The Secret to Making Biscuits

One of my favorite memories from this past holiday season happened less than two weeks ago.  On the day after New Year’s my brother Bubba taught my oldest, Aub, how to make Maemae’s biscuits.

She even stood on a stool beside him, just like she used to with her Maemae.

Bubba told us the story of how he learned. Years ago he went to Mama in the kitchen and told her he’d like to learn how to make her biscuits.  She said, “Well, go ask your Daddy.  He taught me how to make them.”

So he went and found Daddy.  He made his request of Daddy, who asked him if he knew what the ingredients were.  Bubba replied, “Buttermilk, flour, and shortening.”

Daddy nodded.

Then he shared the most important part of biscuit making there is.

“The thing you need to know, the secret to making biscuits, is to remember that any biscuit is better than no biscuits at all.  Because you are going to make some bad ones.  It will happen, before you can get good at it.  But any biscuit is better than none.”  Daddy paused for a second.  “Now go on in the kitchen and let your Mama show you how to make them.”

And so he did.

Bubba was known for his cathead biscuits when he was in college.  Apparently grad school too, as his sweet wife whom he met there shared that she might have had her head turned by his biscuit making abilities.

I don’t blame her.

That boy can flat out make some biscuits.

Well, now.

It wasn’t always the case, but remember, any biscuit is better than…..

well, you know.  It’s the secret to making biscuits.  But let’s keep it amongst ourselves, shall we?

Tonight I’m thankful for the passing along of this family legacy–the biscuit making.  I’m thankful for a brother who makes time to share the stories and the gifts that he was given, and I’m thankful for our time together over the holidays.  It was far too short and more precious than all the gold or winning that big ol’ jackpot folks keep talking about right now.

Family, stories, and biscuits.  It’s hard to have a bad day when you’ve got all three of those treasures.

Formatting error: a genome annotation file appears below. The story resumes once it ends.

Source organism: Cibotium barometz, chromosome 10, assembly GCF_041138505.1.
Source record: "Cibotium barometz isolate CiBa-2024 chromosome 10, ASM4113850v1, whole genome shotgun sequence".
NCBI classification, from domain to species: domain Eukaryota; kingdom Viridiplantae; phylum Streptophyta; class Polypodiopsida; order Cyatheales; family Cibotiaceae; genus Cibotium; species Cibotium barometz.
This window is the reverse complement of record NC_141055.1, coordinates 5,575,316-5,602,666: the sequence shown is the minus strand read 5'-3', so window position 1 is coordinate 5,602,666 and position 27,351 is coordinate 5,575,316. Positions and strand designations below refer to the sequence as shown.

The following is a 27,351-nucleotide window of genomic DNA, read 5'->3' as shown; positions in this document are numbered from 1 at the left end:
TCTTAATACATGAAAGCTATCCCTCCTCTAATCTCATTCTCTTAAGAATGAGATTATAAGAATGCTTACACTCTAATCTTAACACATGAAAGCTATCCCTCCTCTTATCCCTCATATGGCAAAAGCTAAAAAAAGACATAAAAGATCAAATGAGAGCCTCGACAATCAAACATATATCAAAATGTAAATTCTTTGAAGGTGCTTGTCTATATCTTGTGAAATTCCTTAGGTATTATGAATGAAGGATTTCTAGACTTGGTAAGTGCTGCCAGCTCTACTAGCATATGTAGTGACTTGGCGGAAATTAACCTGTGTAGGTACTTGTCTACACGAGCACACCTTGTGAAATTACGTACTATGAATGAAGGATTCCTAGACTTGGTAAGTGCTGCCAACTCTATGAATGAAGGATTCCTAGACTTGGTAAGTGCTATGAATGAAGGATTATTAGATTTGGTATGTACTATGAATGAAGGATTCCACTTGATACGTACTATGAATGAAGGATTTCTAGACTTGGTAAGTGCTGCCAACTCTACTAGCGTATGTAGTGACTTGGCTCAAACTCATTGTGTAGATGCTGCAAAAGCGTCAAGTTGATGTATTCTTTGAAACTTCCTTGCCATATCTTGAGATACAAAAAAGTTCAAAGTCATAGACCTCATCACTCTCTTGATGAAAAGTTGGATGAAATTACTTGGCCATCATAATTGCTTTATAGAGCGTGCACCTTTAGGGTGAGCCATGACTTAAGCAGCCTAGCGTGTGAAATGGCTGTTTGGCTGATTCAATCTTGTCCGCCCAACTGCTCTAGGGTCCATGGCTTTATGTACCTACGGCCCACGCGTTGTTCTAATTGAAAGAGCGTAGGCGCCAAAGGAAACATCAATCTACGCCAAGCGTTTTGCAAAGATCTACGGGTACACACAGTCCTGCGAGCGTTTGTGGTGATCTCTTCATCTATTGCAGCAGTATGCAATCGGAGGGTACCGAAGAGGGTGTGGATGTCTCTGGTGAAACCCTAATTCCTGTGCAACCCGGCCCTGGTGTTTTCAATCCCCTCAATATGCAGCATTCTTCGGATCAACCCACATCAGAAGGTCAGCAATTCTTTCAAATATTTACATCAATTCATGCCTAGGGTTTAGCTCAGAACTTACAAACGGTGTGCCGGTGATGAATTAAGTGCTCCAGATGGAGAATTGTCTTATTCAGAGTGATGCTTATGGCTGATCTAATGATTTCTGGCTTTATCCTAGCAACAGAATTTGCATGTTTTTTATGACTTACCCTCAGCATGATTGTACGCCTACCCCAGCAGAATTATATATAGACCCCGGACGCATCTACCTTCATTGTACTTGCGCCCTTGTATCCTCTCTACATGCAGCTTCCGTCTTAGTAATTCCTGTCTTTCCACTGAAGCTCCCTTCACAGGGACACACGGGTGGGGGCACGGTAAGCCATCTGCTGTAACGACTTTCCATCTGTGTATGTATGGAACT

Love to all.

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Bubba’s biscuits as he rolled them out on the pan.

 

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I tried to get a photo of the whole pan, but someone was too quick for me to do it.  They were that good!

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Cooter’s biscuit with honey.  Mmmmm mmmmm.  That’s good eatin’ right there.  

the last one home

there is little better feeling than being the last one home

the last one to return to the roost where we all grew our wings

the lights on, hearts and stories waiting until all are there

and the smiles grow brighter

hugs are given and given again

and last just a moment longer than they used to

laughter accompanies the threats of telling that one story

that everyone already knows anyway

 

all await me behind the blinds with the light peeping through the cracks

beckoning me to their warmth

their affection the perfect protection from the cold chill

and darkness of the journey

 

all those I love and hold dear

tucked away inside,

piled up on every chair and cushion

and even curled up on the floor

 

plates are full

and so are the hearts

of those I love

and cannot wait to see

a sight for sore eyes

it’s been far too long

 

there is little better feeling than to be the last one home

unless it’s being the first one there, waiting,

anticipating

all the joy that is to come

 

A Grateful Heart

Whoo, y’all.

Today has been a busy one.

And I wish my poor Mama were here so very much right now.

Besides the obvious reasons, there’s this.

I’d set her down, bring her a glass of tea, whatever book she’s reading, and–

I’d rub her feet.

And back.

And shoulders.